Limphatic system

The Lymphatic system is part of the vascular system and an important part of the immune system, composed of a large network of lymphatic vessels that carry a clear fluid called lymph (from Latin “lympha” meaning “water”) directionally towards the heart.  

Unlike the circulatory system, the lymphatic system is not a closed system. The human circulatory system processes an average of 20 liters of blood per day through capillary filtration, which removes plasma while leaving the blood cells. Roughly 17 liters of the filtered plasma is reabsorbed directly into the blood vessels, while the remaining three liters remain in the interstitial fluid. 

One of the main functions of the lymph system is to provide an accessory return route to the blood for the surplus three liters. 

The other main function is that of defense in the immune system. Lymph is very similar to blood plasma; it contains lymphocytes. It also contains waste products and cellular debris together with bacteria and proteins. Associated organs composed of lymphoid tissue are the sites of lymphocyte production. Lymphocytes are concentrated in the lymph nodes. The spleen and the thymus are also lymphoid organs of the immune system. The tonsils are lymphoid organs that are also associated with the digestive system. Lymphoid tissues contain lymphocytes, and also contain other types of cells for support. The system also includes all the structures dedicated to the circulation and production of lymphocytes (the primary cellular component of lymph), which also includes the bone marrow, and the lymphoid tissue associated with the digestive system. 


Functions of lymphatic system 

  • Helps rid body of toxins, waste, and other materials 
  • Transports lymph throughout body 
  • Lymph is filtered and screened through lymph nodes and then fluid return back to blood vessels 



  • Colorless fluid with white blood cells 
  • Bathes tissues and drains through lymphatic system into bloodstream 
  • Moves through capillary walls into fluid between cells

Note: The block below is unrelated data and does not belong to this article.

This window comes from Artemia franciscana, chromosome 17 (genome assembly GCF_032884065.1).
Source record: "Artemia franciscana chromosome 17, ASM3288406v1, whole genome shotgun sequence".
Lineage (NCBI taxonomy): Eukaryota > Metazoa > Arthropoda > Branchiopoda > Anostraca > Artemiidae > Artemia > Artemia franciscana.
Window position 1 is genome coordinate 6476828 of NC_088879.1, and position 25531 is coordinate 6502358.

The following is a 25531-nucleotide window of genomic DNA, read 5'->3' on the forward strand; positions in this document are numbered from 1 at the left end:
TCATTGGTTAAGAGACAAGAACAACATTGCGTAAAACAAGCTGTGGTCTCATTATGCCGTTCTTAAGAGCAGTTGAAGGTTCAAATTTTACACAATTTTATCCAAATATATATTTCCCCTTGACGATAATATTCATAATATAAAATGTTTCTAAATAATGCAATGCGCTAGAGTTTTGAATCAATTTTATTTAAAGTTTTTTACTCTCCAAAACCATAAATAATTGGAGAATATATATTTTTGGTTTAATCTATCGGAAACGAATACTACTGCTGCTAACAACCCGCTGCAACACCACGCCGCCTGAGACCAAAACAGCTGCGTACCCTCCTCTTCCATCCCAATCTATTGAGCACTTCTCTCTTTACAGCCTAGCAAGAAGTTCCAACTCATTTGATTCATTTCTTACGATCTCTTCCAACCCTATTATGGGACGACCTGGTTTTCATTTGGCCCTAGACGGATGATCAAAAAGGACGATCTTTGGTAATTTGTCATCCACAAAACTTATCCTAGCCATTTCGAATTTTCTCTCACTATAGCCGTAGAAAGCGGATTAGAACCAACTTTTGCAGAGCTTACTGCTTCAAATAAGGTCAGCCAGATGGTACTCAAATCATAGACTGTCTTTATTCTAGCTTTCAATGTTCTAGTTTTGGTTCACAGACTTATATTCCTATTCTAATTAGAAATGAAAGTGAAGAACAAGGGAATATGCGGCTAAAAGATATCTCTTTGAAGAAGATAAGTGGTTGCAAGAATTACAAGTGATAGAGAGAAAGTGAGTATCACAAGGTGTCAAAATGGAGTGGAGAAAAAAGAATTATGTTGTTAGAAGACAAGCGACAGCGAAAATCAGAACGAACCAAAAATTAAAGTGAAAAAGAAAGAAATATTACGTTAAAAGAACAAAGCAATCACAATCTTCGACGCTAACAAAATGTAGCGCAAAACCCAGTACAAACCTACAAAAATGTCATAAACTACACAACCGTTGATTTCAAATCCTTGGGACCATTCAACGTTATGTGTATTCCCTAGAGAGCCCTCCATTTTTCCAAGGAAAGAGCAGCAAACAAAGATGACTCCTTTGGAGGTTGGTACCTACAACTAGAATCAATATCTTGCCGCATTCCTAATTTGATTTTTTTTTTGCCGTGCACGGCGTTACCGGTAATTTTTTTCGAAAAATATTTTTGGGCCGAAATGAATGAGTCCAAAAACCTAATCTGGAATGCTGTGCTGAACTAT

• Scans for microorganisms and returns lymph to circulatory system 


What happens to lymph after lymphatic system sends it back to circulatory system? 

  • Kidneys filter bodily waste  
  • Lymphatic system looks for infection 


What does the fluid between cells contain? 

  • Nutrients, dissolved oxygen, salts. 


    Parts of lymphatic system: 

               – lymph nodes 

               – thymus 

               – spleen  

               – blood 


               Lymph nodes 

  • is an organized collection of lymphoid tissue, through which the lymph passes on its way back to the blood 
  • act as filters, trapping microorganisms, stray cancer cells, and debris as lymph flows through node  
  • found in neck, armpit, and groin 



  • is a specialized primary lymphoid organ of the immune system 
  • produces T-cells for immune system to fight infection  
  • also part of endocrine system 



  • is an organ similar in structure to a large lymph node 
  • acts primarily as a blood filter 
  • filters blood as it flows through 
  • removes particulate matter and aged/damaged blood cells (mainly red blood cells) and stores platelets  
  • produces blood cells during fetal life 



  • is a body fluid in humans and other animals  
  • delivers necessary substances such as nutrients and oxygen to the cells 
  • transports metabolic waste products away from those same cells 


What systems is blood part of? 

  • Lymphatic and circulatory 


How much blood does the human body contain? 

  • 4-6 liters 


What does blood contain? 

        – 55% plasma 

        – red blood cells 

        – white blood cells 

        – platelets 



  • straw colored fluid  
  • 90% water and 10% dissolved gases, salts, nutrients, enzymes, hormones, waste, proteins, and cholesterol 


          Red blood cells 

  • transport oxygen  
  • average lifespan of 120 days before destroyed in liver and spleen 
  • red because of iron found in hemoglobin 



  • protein that binds oxygen in lungs and release it in capillary networks throughout body 


          White blood cells 

  • guard against infection, fight parasites, and attack bacteria 
  • WBC number increases during infection 



  • sticky substance 
  • cause blood to clot because of composition of plasma proteins and cell fragments